Dynamic Software Development

Dynamic Software Development: Managing Projects in Flux

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Features

  • Offers a detailed, specific guide for managing the entire development effort, including new development and software maintenance
  • Supplies a strategy for managers to effectively control the development effort without imposing artificial and burdensome constraints on the developer
  • Illustrates how to customize and apply the techniques provided to each specific organization
  • Includes effective, non-linear management techniques that can respond to the intensifying demand for Web-based applications, and the growing pressure on development teams to improve their offering
  • Summary

    The ever changing nature of information makes the job of managing software development notoriously difficult. Dynamic Software Development: Managing Projects in Flux eases the burden by defining the principles, practices, skills, and techniques needed to manage a dynamic development environment. At a hands-on level, the text helps managers define the project goal and the actual situation, plan progress, manage developers, and monitor productivity. At a higher level, the book helps managers determine a strategic framework, ease workflow in the development environment, obtain funding, increase economic return, and implement leadership by consensus.

    Targeted at those who manage information systems, corporate information, and developers, the book features a section at the end of each chapter to help you apply and customize the recommended techniques to your specific organization. It addresses recent approaches to building applications such as Extreme Programming, Adaptive Software Development, and "lightweight" methodologies. Noting the failure of similar techniques in the past, the author shows how such ideas can only achieve their true potential via the common, consistent management techniques outlined in Dynamic Software Development.

    About the Author:

    Timothy Wells is a recognized expert in project management and project planning. Mr. Wells is an associate professor in Information Technology at the Rochester Institute of Technology. He has more than 28 years of experience in the software industry. His current focus is on information asset management and the effective use of technology for improving organizational performance.

    Table of Contents

    Defining the Goal…Or Visualizing the Ideal
    Skills and Success
    Knowledge Management
    Manager's Nightmare
    Information as the Manager's Tool
    Trust What You Know, Not What You Are Told
    Applying Dynamic Management
    Defining Work…Or What's Really Happening in the Trenches
    A Day in the Life of a Developer
    Relating Management to Work
    A Unit of Work = Chunk of Information
    Defining Tasks
    Projecting Size
    Work and Corroboration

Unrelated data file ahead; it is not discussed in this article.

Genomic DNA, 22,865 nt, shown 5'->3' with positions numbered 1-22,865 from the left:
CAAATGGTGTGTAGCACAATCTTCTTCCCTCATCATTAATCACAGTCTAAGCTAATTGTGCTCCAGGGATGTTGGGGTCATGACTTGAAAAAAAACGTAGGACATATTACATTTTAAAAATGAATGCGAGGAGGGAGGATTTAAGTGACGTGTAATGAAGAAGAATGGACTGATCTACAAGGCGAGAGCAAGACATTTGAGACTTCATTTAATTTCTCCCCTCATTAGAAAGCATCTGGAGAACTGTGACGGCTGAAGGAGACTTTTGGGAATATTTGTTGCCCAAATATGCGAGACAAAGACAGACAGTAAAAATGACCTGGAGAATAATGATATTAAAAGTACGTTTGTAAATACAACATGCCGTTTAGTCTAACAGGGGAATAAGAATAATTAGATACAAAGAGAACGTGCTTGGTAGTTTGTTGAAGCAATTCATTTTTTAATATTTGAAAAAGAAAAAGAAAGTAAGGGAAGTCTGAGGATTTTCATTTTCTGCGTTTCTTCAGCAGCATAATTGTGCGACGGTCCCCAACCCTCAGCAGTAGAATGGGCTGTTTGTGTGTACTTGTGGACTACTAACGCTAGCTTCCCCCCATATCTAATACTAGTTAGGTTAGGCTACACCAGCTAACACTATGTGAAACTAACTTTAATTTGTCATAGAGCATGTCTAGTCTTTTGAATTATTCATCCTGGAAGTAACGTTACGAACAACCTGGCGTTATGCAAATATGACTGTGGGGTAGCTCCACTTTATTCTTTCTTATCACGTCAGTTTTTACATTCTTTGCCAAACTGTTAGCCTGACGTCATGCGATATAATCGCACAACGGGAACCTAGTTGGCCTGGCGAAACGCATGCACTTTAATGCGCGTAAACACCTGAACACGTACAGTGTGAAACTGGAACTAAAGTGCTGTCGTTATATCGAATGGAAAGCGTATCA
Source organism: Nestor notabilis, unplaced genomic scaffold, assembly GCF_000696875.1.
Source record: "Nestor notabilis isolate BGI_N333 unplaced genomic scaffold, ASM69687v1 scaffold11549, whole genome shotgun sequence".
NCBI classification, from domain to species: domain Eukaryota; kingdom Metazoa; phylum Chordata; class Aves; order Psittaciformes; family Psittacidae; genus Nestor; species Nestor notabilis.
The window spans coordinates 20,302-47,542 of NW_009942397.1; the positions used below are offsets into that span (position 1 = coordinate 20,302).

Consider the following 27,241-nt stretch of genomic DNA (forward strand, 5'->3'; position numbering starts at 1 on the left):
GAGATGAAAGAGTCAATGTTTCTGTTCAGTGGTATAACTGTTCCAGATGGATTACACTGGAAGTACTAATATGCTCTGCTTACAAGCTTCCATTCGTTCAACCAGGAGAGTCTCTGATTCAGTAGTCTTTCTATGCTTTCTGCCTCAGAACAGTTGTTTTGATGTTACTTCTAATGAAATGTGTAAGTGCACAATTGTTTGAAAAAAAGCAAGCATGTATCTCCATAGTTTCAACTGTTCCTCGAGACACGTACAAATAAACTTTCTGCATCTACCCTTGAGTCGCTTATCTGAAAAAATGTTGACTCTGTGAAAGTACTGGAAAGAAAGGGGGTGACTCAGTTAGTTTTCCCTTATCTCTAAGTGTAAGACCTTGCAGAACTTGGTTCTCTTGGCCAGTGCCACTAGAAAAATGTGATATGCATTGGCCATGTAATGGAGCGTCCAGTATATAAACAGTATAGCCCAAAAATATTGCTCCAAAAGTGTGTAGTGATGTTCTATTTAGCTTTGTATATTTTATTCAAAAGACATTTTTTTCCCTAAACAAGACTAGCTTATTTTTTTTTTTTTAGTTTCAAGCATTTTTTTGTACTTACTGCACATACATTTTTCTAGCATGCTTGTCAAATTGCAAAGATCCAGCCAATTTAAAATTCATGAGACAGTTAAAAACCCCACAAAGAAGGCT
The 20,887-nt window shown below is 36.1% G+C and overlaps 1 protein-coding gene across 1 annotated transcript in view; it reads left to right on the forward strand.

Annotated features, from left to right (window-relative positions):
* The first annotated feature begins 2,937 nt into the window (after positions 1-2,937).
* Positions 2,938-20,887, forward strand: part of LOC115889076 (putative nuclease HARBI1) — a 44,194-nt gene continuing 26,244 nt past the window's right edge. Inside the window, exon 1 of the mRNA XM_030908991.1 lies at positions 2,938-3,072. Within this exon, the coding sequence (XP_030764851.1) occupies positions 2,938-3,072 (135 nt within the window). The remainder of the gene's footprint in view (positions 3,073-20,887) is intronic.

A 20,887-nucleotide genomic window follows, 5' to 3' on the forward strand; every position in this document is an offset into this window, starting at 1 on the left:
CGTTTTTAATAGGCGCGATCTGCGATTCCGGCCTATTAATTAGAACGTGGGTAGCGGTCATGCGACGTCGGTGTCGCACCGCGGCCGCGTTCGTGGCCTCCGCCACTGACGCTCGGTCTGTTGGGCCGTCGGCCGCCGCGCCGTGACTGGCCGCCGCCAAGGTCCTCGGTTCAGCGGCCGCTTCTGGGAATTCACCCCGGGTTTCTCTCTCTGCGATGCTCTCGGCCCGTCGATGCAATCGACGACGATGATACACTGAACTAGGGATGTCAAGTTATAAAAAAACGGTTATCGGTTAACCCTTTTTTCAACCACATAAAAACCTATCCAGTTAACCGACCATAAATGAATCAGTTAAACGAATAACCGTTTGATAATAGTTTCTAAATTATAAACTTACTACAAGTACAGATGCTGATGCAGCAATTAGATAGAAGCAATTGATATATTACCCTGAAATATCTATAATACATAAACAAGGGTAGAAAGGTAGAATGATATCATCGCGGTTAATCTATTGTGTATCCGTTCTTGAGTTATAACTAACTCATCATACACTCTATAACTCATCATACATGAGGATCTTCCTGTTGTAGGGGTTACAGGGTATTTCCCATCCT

Make It Specifically Yours
    Applying Dynamic Management
    Planning Progress…Or What You Don't Know Can Hurt You
    Information Structure
    Real Building Blocks
    Reward Complete Thinking
    Real Uncertainty
    Watch the Result, Not the Process
    Applying Dynamic Management
    Managing Developers…Or Dance With the One Who Brought You
    No Management? No Documentation?
    Diverse Skill Set
    Combining Work and Learning
    The Team of One
    Multi-Team Efforts
    Motivating by Rewarding Consistent Work
    Applying Dynamic Management
    Monitoring Productivity…Or Getting Better All the Time
    Measuring Work Done
    Measuring What Has Changed
    Determining Work's Cost
    Demanding Enhanced Value
    Applying Dynamic Management
    Strategic Framework…Or Metadesign Integrity
    The Importance of System Architecture
    Technology Decisions
    Mapping Architecture to Elements
    Architecture's Dark Side
    Applying Dynamic Management
    Constructive Development Environment…Or Making Work Flow
    Conflict within the Environment
    Seven Components of a Development Environment
    Sources of Conflict
    Assessing the Environment
    Ongoing Assessment
    Applying Dynamic Management
    Managing Managers…Or I'm OK, but the Rest of Them?
    Dealing with Expectations
    The Delegate Channel
    The Collaborate Channel
    The Service Channel
    Selling Enhanced Value
    Applying Dynamic Management
    Funding and Economic Return…Or Paying the Way
    Funding as Risk Containment
    Funding the Perpetual Effort
    Paying for Asset Development
    Applying Dynamic Management
    Leadership by Consensus…Or if You're Going My Way
    Decision Councils
    Leadership through Criticism
    Need for Responsibility
    Applying Dynamic Management
    Postscript
    Appendices
    Distorted Reality…Or Why Phased Management is Appealing
    Where to Begin…Or Getting Started with Dynamic Management
    Capability Maturity Model and Dynamic Software Management
    Dynamic Management Information Model
    Glossary
    Reading List
    DSM Case Study
    Each chapter concludes with a case study excerpt

    Editorial Reviews

    "If you wish Information Technology projects would add business value and avoid missing deadlines, then read this. This book offers Information Technology project managers a method to ensure: no one is surprised (expectations are met), users are delighted, developers feel good about their work, change requests are quickly and successfully addressed."
    - The Measured Newsletter

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